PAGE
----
​The main objective of this research line exist in the development of mathematical models to assess the performance of large and complex systems, where the main focus lies on the analysis of communication and computer systems.

The current research topics include, but are not restricted to:

  • Mean field theory: these methods are used to assess the performance of large-scale computing systems that can no longer be analyzed using traditional queueing theory. Mean field theory studies the behavior of large and complex stochastic models using fluid dynamics. The evolution of a mean field model is typically captured by the solution of a set of ordinary, partial or delayed differential equations. In many cases one can show that the mean field model captures the system behavior as the system size tends to infinity.
  • Garbage collection and wear levelling algorithms for flash-based solid state drives (SSDs): these algorithms heavily influence the performance and life-span of an SSD as write and erase operations on SSDs are much slower than reads and each block can only be erased a limited number of times before it becomes unstable. These algorithms are implemented in the FTL layer of the SSD controller.​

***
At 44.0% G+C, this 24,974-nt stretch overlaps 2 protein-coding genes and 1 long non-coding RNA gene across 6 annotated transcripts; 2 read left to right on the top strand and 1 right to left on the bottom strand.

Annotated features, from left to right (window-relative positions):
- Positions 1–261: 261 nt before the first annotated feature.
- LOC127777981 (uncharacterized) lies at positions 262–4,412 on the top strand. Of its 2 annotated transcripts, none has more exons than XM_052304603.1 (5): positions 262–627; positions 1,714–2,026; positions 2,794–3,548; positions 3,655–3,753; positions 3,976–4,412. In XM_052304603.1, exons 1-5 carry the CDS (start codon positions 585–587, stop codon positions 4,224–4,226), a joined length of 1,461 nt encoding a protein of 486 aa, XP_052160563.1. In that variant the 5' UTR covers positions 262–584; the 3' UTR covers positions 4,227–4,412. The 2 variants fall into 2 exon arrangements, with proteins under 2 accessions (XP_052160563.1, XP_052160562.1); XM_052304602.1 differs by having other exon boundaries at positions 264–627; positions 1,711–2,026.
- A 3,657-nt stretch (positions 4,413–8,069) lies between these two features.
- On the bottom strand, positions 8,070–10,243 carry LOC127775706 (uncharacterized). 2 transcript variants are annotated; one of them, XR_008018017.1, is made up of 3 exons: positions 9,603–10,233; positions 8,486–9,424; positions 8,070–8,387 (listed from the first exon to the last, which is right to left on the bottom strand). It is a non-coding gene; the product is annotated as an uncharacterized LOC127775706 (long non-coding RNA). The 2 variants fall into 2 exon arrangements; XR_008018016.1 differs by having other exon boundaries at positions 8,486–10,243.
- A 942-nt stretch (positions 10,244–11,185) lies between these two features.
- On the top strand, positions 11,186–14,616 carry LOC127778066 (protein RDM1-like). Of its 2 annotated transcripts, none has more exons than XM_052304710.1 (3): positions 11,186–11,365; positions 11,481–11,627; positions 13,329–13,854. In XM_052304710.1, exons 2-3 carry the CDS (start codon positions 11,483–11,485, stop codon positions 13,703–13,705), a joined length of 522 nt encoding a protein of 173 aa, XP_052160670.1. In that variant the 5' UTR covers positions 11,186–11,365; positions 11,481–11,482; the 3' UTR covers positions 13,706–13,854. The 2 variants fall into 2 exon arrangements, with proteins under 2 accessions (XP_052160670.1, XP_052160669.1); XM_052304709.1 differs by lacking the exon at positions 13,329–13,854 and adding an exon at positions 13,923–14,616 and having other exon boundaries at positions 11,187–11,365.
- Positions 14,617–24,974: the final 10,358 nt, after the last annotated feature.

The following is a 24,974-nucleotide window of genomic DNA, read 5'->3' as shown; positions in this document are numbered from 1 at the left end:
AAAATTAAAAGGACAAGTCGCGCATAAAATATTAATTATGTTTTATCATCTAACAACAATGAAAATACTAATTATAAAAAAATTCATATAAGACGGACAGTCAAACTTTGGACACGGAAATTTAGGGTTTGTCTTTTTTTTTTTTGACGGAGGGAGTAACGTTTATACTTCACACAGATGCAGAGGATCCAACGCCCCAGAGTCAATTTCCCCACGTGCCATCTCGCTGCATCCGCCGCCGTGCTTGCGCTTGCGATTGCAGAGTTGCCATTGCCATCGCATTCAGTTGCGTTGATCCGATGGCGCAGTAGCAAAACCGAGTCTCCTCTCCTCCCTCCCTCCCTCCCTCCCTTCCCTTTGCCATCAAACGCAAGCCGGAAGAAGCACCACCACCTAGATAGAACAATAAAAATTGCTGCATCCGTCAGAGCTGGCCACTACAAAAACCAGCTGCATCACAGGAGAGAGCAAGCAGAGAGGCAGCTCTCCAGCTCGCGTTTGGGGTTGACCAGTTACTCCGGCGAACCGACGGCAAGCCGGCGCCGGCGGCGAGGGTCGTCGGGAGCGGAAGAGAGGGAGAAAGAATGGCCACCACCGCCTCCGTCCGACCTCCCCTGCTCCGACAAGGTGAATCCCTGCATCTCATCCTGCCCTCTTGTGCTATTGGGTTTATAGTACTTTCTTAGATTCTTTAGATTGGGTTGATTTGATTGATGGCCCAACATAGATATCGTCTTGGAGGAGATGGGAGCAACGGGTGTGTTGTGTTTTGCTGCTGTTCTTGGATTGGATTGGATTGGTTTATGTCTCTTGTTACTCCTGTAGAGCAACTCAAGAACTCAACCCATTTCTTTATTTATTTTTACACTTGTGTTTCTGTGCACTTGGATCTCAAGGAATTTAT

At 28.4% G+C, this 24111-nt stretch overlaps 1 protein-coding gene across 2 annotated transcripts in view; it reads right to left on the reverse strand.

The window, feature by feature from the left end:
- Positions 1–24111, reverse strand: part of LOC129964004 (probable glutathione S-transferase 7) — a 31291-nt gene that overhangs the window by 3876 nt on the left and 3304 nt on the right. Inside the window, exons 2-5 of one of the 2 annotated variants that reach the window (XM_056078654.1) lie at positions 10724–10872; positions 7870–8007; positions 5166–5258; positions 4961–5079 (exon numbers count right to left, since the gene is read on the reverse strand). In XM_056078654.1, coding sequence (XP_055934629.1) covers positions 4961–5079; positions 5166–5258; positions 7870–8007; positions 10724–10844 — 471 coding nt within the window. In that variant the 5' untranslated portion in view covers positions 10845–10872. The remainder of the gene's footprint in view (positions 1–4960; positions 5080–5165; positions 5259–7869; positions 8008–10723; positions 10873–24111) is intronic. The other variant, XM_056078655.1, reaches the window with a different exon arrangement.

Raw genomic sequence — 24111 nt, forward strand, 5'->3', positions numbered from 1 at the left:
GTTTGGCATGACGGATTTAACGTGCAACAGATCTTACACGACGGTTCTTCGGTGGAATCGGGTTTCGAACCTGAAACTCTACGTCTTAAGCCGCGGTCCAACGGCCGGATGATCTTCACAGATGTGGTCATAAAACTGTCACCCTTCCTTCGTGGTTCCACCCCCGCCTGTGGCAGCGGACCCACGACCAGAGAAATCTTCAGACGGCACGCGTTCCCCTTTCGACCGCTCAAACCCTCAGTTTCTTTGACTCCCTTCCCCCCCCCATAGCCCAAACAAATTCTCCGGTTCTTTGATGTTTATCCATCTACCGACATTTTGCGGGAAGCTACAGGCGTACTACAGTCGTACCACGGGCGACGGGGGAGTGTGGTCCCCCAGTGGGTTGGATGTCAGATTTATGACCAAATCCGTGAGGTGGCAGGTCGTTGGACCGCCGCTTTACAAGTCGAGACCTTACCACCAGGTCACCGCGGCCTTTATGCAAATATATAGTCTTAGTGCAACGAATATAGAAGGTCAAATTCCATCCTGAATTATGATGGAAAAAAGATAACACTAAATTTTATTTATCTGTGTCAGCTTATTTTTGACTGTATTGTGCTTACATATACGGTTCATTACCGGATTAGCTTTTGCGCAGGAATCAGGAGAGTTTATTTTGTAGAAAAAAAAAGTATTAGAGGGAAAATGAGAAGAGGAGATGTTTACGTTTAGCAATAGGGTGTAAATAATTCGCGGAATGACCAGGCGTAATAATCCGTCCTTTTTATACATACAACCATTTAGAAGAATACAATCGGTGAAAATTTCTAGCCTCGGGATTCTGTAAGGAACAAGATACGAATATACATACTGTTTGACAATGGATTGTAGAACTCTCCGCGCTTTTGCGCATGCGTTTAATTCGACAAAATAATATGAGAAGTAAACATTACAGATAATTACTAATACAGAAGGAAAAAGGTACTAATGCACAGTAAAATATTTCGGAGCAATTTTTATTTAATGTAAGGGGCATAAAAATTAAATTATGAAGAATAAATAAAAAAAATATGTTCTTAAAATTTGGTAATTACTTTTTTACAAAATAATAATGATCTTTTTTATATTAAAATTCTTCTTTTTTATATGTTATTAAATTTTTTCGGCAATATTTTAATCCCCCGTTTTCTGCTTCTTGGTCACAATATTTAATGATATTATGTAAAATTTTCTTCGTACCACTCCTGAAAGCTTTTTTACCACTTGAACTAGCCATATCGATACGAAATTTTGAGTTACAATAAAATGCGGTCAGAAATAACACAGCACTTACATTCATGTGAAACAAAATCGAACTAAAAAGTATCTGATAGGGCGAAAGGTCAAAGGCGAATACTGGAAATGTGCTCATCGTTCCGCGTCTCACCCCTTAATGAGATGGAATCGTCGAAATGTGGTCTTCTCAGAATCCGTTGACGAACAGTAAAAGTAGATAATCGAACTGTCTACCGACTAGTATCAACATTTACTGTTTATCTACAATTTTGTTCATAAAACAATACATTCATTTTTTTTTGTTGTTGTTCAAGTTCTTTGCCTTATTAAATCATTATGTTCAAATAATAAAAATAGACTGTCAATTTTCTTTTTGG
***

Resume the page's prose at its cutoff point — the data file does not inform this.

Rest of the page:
• Load balancing and sharing algorithms: these algorithms are used in large distributed systems to balance the workload among the different processing nodes. The main performance measures include the mean response time and the system stability. Algorithms under consideration include randomized algorithms such as join-the-shortest-queue or join-the-least-loaded-queue of a set of randomly selected servers.​
  • Random access algorithms: these algorithms are designed such that bandwidth can be shared in a fair manner among a set of network users, examples include tree algorithms, 802.11-type algorithms, CSMA networks, etc. The main focus in this line of work has been on determining the throughput, delay characteristics and fairness. Recent work has focused on hard-core models for CSMA networks characterized by a conflict graph.
  • Caching systems: Caches are omnipresent in current day computer systems and are used to provide faster access to a limited set of frequently requested items, such as webpages, YouTube videos, etc. ​
  • ​Queueing theory: this topic focusses on the design of fast numerical algorithms to derive various performance measures of queueing systems such as the queue length and response time distributions, blocking probabilities, etc.​​

​Various other topics have also received considerable attention in the past. These include: local area network protocols such as EPON and DOCSIS, optical networks, where the main focus was on the analysis of fiber delay lines (FDLs), video playout buffers and CPU scheduling algorithms.​

Involved faculty

Benny Van Houdt